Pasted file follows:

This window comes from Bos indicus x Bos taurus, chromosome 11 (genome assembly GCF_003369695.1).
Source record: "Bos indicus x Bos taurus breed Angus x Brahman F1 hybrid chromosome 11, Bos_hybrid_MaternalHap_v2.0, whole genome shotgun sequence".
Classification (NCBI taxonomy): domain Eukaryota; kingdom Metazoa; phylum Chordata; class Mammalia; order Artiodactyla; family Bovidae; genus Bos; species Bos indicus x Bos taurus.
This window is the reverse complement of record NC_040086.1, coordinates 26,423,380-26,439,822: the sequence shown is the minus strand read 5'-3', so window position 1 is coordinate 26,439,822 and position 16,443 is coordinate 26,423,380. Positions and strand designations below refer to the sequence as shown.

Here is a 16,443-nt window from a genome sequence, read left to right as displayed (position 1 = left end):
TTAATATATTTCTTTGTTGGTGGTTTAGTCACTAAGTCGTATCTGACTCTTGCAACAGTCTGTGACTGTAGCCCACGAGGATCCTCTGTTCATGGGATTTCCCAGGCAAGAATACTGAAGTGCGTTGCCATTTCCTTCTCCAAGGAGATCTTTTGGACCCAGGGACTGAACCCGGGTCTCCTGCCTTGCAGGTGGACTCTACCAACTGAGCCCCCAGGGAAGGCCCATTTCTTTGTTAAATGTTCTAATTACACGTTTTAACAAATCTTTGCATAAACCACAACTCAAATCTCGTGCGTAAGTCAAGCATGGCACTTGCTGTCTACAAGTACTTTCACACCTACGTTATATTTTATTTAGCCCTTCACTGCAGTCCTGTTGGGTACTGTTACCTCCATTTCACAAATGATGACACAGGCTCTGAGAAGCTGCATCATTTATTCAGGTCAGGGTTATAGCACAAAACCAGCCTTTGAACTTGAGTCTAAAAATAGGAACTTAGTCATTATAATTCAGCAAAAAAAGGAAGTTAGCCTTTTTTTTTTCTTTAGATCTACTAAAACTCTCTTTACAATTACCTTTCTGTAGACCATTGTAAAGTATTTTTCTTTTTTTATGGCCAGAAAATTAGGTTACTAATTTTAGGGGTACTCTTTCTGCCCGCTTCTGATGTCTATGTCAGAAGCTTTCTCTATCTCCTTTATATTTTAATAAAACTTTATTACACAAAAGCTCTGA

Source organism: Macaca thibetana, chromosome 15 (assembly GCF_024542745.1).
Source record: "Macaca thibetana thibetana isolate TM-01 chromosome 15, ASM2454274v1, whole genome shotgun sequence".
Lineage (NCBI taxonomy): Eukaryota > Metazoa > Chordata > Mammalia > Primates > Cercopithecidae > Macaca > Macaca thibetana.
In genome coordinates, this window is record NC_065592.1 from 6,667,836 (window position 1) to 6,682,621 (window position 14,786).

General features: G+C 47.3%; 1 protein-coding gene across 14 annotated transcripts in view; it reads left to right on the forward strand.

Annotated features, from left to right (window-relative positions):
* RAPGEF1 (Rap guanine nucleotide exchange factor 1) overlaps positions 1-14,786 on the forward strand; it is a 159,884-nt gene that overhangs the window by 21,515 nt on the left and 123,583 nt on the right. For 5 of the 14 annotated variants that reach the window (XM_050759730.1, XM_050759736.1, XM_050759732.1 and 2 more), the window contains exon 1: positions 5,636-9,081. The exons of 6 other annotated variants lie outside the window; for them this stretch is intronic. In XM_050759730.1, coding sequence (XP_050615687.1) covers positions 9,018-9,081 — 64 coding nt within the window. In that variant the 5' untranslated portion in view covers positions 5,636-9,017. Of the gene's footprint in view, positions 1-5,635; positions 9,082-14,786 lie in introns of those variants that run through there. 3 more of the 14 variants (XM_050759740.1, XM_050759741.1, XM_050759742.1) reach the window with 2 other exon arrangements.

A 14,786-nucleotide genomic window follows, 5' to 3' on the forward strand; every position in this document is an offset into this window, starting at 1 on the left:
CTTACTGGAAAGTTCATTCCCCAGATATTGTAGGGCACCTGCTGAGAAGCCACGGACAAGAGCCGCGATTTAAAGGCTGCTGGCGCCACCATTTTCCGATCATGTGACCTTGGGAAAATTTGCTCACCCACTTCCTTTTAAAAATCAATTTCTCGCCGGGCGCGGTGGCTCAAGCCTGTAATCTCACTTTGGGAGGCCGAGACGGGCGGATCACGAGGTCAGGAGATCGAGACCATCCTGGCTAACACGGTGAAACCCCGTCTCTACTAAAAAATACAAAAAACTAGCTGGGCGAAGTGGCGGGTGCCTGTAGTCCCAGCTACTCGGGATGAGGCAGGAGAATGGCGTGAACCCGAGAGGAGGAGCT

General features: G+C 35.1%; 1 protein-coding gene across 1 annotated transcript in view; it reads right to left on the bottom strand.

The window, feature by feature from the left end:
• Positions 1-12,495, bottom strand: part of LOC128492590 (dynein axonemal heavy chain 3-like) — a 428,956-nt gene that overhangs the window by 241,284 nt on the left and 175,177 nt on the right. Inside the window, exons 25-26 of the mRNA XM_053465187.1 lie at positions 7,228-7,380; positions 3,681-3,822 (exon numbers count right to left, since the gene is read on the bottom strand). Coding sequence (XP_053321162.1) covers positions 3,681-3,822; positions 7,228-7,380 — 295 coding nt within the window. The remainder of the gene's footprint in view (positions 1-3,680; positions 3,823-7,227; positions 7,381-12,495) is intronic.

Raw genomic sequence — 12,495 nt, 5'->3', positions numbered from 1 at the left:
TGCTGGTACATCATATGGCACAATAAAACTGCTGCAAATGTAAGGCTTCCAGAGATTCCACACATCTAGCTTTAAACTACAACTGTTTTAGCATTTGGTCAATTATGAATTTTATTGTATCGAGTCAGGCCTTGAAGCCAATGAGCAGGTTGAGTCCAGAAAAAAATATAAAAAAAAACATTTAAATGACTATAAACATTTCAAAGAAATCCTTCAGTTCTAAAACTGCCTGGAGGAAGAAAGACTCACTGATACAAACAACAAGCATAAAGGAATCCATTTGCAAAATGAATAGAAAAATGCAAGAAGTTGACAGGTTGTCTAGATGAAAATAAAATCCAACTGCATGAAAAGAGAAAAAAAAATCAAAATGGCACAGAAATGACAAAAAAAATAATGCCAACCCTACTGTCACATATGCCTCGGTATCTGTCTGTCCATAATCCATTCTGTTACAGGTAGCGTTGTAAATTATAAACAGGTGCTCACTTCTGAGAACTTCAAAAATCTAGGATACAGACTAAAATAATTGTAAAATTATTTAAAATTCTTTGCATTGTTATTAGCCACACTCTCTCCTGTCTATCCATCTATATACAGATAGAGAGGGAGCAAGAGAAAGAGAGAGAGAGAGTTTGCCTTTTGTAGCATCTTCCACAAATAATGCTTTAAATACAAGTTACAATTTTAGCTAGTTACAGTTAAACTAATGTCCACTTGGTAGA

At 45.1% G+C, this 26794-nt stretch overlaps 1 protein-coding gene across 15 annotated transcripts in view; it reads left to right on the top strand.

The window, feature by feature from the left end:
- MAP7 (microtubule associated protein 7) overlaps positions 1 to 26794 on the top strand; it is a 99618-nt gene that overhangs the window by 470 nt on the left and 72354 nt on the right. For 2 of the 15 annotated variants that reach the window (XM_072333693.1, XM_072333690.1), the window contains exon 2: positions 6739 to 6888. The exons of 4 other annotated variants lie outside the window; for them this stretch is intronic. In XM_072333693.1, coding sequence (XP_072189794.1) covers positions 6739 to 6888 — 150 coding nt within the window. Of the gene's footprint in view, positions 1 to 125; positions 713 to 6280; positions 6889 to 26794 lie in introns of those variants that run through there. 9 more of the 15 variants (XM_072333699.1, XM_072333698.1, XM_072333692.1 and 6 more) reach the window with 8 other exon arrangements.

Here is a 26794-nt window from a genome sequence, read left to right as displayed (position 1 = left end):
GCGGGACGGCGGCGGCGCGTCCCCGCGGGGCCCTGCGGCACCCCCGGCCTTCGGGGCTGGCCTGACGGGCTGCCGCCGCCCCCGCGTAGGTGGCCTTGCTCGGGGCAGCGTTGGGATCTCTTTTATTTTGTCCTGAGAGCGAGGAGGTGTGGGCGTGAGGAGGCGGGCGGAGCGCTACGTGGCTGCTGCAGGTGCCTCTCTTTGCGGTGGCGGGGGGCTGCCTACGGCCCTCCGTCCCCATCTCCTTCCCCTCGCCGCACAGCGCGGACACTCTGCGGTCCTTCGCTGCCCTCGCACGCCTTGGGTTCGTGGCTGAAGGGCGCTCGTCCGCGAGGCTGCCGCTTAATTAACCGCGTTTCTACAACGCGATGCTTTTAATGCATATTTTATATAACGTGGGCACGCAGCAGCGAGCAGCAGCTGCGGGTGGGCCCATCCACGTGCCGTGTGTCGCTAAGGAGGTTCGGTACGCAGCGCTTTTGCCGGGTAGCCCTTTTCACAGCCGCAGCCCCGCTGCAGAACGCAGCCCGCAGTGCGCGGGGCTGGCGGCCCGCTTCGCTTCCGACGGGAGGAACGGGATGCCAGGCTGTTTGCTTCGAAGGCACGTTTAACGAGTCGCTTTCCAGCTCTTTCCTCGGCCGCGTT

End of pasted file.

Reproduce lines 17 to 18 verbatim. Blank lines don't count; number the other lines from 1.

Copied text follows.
The window, feature by feature from the left end:
• Positions 1-12,495, bottom strand: part of LOC128492590 (dynein axonemal heavy chain 3-like) — a 428,956-nt gene that overhangs the window by 241,284 nt on the left and 175,177 nt on the right. Inside the window, exons 25-26 of the mRNA XM_053465187.1 lie at positions 7,228-7,380; positions 3,681-3,822 (exon numbers count right to left, since the gene is read on the bottom strand). Coding sequence (XP_053321162.1) covers positions 3,681-3,822; positions 7,228-7,380 — 295 coding nt within the window. The remainder of the gene's footprint in view (positions 1-3,680; positions 3,823-7,227; positions 7,381-12,495) is intronic.